"Helping people who help people"

To the “Silly arguments in wedding planning” theme, I will share my rather miserable experience in what should have been a fun evening of zapping things to our hearts content.

The back story is my husbands grandfather was in school to become a chef when he was drafted in WW2. He lucked out being able to be a cook in the Navy and there he built his cooking skills as well as kitchen management skills. When the war ended he became a restaurant supply manager and restaurant manager. This means he KNEW ABOUT KITCHENS… he knew about kitchen gear, and he raised his daughter, my mother-in-law, to be very knowledgeable. She passed this knowledge on to my husband. I affectionately call them “kitchen snobs.”

So while most women have pretty broad freedom to registry for anything they want because more women cook then men, or because some men just don’t care even if they DO cook, I thought, naively, this would be a fun time registering for “stuff.” It wasn’t.

My husband and I have grown together, as all couples do, but one way that we were very different was in spontaneity. Like, hey this widget is only $5, I’m going to get it! My husband doesn’t care how cheap or expensive something is. He’s a very thoughtful person and automatically thinks through purchases to the point he rarely buys anything unnecessary on a whim. You can probably see where this is heading….

The myth out there is you go to a department store and have fun with the zapping gun, finding stuff you want, you need and then some fun stuff that your guests may enjoy buying for you. But if you are lucky enough to marry someone like my husband, there will be NO unnecessary zapping! He had excel spreadsheets for every room of the house, he researched, talked with his mom, we spend time thinking through our desired future lifestyle. We talked about our families and who might buy what. My family is not a Fine China family and his is – so if I had married someone differently I don’t think I’d own fine china.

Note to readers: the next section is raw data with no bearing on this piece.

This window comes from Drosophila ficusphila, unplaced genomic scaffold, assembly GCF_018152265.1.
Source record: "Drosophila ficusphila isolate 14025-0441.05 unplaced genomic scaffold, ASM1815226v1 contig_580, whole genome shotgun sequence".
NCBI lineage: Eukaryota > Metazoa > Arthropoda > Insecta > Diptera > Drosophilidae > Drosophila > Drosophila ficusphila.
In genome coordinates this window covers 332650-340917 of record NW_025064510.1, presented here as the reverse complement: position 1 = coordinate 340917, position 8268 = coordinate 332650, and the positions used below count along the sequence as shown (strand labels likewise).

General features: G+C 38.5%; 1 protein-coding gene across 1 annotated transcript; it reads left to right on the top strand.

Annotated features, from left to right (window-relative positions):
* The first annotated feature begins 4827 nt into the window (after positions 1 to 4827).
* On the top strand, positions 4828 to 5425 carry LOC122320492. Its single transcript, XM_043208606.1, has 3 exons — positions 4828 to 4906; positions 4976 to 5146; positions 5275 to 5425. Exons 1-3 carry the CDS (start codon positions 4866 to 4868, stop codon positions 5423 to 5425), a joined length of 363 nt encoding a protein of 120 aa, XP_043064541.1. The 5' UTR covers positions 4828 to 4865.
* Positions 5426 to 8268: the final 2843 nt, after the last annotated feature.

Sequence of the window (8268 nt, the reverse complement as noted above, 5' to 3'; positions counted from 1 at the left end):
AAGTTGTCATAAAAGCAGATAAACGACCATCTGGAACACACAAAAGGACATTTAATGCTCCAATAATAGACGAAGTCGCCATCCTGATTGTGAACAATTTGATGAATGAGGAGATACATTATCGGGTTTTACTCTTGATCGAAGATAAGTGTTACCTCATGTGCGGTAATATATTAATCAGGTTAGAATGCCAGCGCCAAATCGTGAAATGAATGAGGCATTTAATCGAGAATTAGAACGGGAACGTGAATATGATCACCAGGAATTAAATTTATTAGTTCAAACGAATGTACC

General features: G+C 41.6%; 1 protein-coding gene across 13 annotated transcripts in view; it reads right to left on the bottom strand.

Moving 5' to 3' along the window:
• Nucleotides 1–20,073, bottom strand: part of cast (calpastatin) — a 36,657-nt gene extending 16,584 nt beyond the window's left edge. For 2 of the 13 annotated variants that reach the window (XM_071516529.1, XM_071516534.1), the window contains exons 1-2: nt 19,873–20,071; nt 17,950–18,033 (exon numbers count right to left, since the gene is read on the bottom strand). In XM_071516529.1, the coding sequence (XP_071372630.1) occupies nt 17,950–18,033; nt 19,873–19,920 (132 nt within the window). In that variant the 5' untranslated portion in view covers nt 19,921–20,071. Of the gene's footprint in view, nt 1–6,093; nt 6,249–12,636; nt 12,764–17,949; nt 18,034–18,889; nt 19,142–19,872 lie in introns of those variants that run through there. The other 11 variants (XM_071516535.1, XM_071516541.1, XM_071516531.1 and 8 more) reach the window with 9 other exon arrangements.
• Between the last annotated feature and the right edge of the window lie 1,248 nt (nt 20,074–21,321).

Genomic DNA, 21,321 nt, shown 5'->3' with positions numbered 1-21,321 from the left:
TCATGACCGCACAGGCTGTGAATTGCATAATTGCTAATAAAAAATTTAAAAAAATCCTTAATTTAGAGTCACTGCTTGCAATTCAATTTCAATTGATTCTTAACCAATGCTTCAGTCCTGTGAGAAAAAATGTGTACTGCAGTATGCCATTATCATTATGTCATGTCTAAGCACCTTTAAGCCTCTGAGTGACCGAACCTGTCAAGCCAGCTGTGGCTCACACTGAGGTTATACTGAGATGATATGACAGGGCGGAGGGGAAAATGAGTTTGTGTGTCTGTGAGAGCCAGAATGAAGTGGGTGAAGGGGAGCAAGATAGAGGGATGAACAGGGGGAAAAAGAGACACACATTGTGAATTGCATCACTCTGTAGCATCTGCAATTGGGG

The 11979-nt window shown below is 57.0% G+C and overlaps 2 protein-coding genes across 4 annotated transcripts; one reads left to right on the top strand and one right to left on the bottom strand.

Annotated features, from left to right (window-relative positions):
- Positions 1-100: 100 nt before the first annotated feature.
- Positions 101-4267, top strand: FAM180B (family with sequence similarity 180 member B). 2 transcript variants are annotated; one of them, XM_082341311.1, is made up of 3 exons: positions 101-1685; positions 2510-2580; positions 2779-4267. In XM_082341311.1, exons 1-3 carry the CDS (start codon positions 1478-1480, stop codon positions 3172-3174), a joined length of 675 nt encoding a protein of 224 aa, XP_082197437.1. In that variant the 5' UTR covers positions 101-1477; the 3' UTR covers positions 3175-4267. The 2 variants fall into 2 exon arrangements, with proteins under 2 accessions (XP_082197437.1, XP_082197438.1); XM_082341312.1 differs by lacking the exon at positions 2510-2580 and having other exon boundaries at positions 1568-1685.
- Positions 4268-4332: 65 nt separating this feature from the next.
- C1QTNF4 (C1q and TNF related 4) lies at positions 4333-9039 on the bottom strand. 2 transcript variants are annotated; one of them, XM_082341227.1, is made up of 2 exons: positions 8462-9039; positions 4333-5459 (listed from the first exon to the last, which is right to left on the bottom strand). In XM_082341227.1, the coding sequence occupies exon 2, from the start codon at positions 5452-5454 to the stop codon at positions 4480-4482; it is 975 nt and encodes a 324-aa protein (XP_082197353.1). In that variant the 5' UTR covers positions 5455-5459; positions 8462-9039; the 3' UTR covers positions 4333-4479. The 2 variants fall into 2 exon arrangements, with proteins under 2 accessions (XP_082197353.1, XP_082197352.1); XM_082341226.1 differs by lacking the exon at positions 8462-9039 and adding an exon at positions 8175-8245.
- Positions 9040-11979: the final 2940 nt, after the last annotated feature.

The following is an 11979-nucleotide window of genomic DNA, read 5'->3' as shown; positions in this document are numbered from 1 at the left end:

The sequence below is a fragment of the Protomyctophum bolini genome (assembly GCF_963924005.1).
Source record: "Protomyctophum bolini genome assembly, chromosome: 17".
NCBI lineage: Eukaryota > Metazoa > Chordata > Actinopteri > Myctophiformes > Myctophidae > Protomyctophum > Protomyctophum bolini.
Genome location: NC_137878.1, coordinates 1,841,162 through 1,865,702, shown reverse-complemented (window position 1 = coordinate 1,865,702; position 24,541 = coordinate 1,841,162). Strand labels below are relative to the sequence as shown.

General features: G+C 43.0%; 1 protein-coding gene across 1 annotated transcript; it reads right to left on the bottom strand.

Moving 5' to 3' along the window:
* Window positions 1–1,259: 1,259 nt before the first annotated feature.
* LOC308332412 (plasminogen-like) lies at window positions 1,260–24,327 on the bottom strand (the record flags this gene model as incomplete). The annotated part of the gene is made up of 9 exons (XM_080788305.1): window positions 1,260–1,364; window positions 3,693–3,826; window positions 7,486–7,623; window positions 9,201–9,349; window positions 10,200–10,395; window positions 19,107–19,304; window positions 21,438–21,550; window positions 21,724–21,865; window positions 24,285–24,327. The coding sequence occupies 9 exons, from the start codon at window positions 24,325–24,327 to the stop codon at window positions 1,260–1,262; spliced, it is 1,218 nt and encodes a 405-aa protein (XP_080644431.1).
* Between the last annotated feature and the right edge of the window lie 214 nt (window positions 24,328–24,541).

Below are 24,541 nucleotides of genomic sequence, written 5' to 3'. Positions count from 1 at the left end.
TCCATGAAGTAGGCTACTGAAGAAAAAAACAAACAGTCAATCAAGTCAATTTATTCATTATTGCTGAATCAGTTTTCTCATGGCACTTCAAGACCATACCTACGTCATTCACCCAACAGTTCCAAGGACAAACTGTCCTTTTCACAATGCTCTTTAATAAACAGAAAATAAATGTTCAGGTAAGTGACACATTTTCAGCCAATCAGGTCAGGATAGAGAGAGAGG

My husband never controlled my opinions and in fact by educating me I had more choices then I knew existed. Those fancy pans we got have two main brands. One brand is way heavier than another so he had me lift both to determine if I liked one over the other because there was a price difference. He didn’t care which ones we got and wanted me to be part of the decision. (By the way, COPPER is the best pan but few people, especially my husband and me, want to maintain the metal!)

I remember asking him at one point whether it was FOOLISH to be registering for all this nice stuff since we didn’t even use our crappy stuff! He said yes, that weddings are the one time you get this stuff and that we WILL use it all some day. (He was right.)

But let me tell you, trying to convince my mom we need some $50 roasting pan when her $10 worked just fine was not easy. My mom grew up on a farm and is very practical. She (nor I) know much about kitchen equipment nor do we generally put much thought into it. So there I was trying to remember why this stuff was worth the money to my mom who spent HER entire life cooking for big and small dinner parties, and never needed nor used half the stuff we were registered for.

I have a dear friend whose husband is the same way as mine so I know I’m not alone! I did get a few Registry items by fighting to zap them. One of them we didn’t end up getting but the other is now the worlds greatest popcorn maker – a Whirley-Pop Stovetop Popcorn Popper. We absolutely love it and will never go back to our air popcorn maker. (Hint: use a LOT less salt and seasoning on the oil popcorn because it sticks much better. We had quite the salty first round of popcorn!)

But lest you think my husband was a killjoy, we never use the napkin rings I insisted on getting, rarely use the place mats I wanted, and I have now adopted his philosophy of extreme thoughtfulness before getting even the silliest of things. Anytime I veer off it’s rarely a successful purchase. I can now go to a store, “feel” myself getting pulled into some fabulous deal, 75% off! 90% off! And still say “no”. Perhaps it’s only because I can see my husband rolls his eyes at what I could bring home, but I think it’s because I never regret nor miss any of those amazing deals I’ve passed up over the years.

I had no idea even the wedding registry could teach you about marriage. What felt like the most consumerist aspect of a wedding turns out to be great conversation fodder for your married life.

Check out our book, or website: http://www.thefirstdance.com for more musings on wedding planning and relationships!


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